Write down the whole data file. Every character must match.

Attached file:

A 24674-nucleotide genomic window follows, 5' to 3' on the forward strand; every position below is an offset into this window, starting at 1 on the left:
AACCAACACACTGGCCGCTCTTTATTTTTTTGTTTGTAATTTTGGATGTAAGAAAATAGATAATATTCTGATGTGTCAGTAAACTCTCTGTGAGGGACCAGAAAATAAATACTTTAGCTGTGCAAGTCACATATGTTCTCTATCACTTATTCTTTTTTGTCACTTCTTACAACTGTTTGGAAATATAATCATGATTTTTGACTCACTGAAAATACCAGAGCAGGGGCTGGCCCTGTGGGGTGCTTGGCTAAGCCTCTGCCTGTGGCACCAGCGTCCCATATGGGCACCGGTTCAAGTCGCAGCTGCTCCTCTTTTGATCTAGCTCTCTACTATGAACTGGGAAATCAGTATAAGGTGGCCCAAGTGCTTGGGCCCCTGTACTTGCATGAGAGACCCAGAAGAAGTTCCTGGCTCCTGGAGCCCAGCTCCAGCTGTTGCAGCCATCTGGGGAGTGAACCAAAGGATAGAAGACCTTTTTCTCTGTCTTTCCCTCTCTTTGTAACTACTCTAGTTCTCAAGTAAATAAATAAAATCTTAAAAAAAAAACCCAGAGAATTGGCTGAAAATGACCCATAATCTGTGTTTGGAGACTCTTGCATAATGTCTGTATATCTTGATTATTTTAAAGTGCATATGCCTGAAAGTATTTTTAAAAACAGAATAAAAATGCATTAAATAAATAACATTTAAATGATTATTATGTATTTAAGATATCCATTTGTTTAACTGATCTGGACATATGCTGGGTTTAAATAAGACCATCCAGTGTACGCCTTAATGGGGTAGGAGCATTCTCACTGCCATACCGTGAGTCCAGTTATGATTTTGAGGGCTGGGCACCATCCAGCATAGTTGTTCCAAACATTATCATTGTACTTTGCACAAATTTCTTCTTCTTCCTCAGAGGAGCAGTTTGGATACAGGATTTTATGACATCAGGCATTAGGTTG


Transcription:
A 24674-nucleotide genomic window follows, 5' to 3' on the forward strand; every position below is an offset into this window, starting at 1 on the left:
AACCAACACACTGGCCGCTCTTTATTTTTTTGTTTGTAATTTTGGATGTAAGAAAATAGATAATATTCTGATGTGTCAGTAAACTCTCTGTGAGGGACCAGAAAATAAATACTTTAGCTGTGCAAGTCACATATGTTCTCTATCACTTATTCTTTTTTGTCACTTCTTACAACTGTTTGGAAATATAATCATGATTTTTGACTCACTGAAAATACCAGAGCAGGGGCTGGCCCTGTGGGGTGCTTGGCTAAGCCTCTGCCTGTGGCACCAGCGTCCCATATGGGCACCGGTTCAAGTCGCAGCTGCTCCTCTTTTGATCTAGCTCTCTACTATGAACTGGGAAATCAGTATAAGGTGGCCCAAGTGCTTGGGCCCCTGTACTTGCATGAGAGACCCAGAAGAAGTTCCTGGCTCCTGGAGCCCAGCTCCAGCTGTTGCAGCCATCTGGGGAGTGAACCAAAGGATAGAAGACCTTTTTCTCTGTCTTTCCCTCTCTTTGTAACTACTCTAGTTCTCAAGTAAATAAATAAAATCTTAAAAAAAAAACCCAGAGAATTGGCTGAAAATGACCCATAATCTGTGTTTGGAGACTCTTGCATAATGTCTGTATATCTTGATTATTTTAAAGTGCATATGCCTGAAAGTATTTTTAAAAACAGAATAAAAATGCATTAAATAAATAACATTTAAATGATTATTATGTATTTAAGATATCCATTTGTTTAACTGATCTGGACATATGCTGGGTTTAAATAAGACCATCCAGTGTACGCCTTAATGGGGTAGGAGCATTCTCACTGCCATACCGTGAGTCCAGTTATGATTTTGAGGGCTGGGCACCATCCAGCATAGTTGTTCCAAACATTATCATTGTACTTTGCACAAATTTCTTCTTCTTCCTCAGAGGAGCAGTTTGGATACAGGATTTTATGACATCAGGCATTAGGTTG